My Lords, I support Amendment 226A. This is an important attempt to future-proof the prominence of PSB channels on electronic programming guides, which is essential if we are going to bring younger audiences to PSB output. As Sharon White, the chief executive of Ofcom, said:
“Public service broadcasting continues to deliver TV that is enjoyed and valued by millions of viewers across the UK.
More people are watching online or on demand, and this presents challenges as well as opportunities for public service broadcasters. They must continue to find new ways of connecting with audiences, and the PSB system needs to evolve to ensure it remains effective in the digital age”.
The prominence of PSB online services has to be safeguarded in the face of what I see as a determined effort by commercial rivals and some manufacturers to downgrade them. These services need to be easily accessible to viewers and, as many other noble Lords have said, they are not covered by the Communications Act.
I draw your Lordships’ attention to two services provided by the BBC online which show how important it is that they should have prominence on any EPG in the future. BBC iPlayer has been an astonishing success, especially for younger viewers and listeners. In June 2016, there were 290 million requests for radio and television programmes to be downloaded—a 9% increase from the previous year. I know, from when I worked on “Horizon”, the BBC science strand, that the overnight ratings would almost double in the following months from people downloading the programme on iPlayer. At the moment, in some cases, it is hard to find this service on the EPGs.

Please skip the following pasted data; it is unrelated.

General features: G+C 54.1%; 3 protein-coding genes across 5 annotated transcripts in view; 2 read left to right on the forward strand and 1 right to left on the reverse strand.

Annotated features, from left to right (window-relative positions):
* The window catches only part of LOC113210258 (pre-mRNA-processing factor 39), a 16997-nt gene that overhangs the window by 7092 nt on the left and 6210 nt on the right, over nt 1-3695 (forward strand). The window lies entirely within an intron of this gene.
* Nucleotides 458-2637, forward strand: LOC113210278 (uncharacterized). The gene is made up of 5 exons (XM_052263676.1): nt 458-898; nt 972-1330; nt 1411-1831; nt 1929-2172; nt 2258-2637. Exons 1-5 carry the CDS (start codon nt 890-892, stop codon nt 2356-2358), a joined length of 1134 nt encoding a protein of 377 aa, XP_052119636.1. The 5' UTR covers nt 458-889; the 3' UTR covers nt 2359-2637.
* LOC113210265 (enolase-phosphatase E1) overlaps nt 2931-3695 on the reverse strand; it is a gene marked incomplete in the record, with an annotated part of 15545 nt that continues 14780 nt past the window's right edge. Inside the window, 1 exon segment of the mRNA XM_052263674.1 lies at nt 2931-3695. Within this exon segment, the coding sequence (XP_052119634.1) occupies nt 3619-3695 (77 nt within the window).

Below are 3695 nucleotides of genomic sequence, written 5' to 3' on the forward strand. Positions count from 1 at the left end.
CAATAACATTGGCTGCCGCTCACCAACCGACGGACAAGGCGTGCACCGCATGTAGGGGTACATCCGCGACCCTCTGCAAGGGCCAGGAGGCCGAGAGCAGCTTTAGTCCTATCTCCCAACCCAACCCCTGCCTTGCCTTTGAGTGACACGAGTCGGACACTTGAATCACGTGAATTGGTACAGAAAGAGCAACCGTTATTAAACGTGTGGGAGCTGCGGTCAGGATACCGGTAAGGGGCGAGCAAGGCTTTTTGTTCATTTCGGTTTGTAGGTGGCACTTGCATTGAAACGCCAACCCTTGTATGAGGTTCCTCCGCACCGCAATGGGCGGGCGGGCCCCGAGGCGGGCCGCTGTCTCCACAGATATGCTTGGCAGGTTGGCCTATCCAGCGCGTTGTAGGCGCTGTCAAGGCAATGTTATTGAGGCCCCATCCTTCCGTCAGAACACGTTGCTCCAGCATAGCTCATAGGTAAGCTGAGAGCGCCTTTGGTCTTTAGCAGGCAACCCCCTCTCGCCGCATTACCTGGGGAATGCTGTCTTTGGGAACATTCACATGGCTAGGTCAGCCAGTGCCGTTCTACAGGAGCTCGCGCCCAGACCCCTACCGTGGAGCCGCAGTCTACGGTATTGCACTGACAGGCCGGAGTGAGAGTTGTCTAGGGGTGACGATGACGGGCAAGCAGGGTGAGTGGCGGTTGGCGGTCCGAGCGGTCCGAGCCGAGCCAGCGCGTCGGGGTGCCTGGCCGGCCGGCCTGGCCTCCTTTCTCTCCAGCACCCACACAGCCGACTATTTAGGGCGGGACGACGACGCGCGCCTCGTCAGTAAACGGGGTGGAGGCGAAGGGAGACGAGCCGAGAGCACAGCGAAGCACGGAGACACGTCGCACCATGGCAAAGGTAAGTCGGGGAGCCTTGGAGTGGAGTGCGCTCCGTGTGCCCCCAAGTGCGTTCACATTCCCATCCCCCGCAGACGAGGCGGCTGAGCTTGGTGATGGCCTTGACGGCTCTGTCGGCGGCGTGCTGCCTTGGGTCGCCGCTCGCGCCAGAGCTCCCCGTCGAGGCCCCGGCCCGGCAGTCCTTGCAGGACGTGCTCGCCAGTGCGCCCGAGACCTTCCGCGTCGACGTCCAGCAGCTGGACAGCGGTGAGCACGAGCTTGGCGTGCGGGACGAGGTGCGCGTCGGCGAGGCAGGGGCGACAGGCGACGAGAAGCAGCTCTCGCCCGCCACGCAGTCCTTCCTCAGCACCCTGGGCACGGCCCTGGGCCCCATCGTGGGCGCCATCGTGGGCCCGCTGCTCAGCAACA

We also have no idea what other on-demand channels will be launched in future by the PSBs. An example of what these might include is the service that is being mooted by the BBC, which it hopes to be able to launch in 18 months’ time, called BBC Ideas. It will bring together the BBC’s output across all platforms—radio, television and online—in arts, culture, science and history. It will place them alongside interesting new ideas from partners in leading arts, science and cultural institutions. The hope is that the audience will have their minds stretched and even thrilled by the interchange of ideas in a place where art meets medical science or where history meets theatrical performance. As things stand, there are many smart TVs and set-top boxes which will not give prominence to services such as these. In some cases, this is because the platform providers are also the content providers. I am sure that in the fast-growing area of smart televisions there will be relationships between television manufacturers and content providers which will favour the latter.
If public money is being spent on PSB online content provision, we have a duty to ensure that, in future, viewers should be able to access this content easily. I urge the Minister to accept this amendment.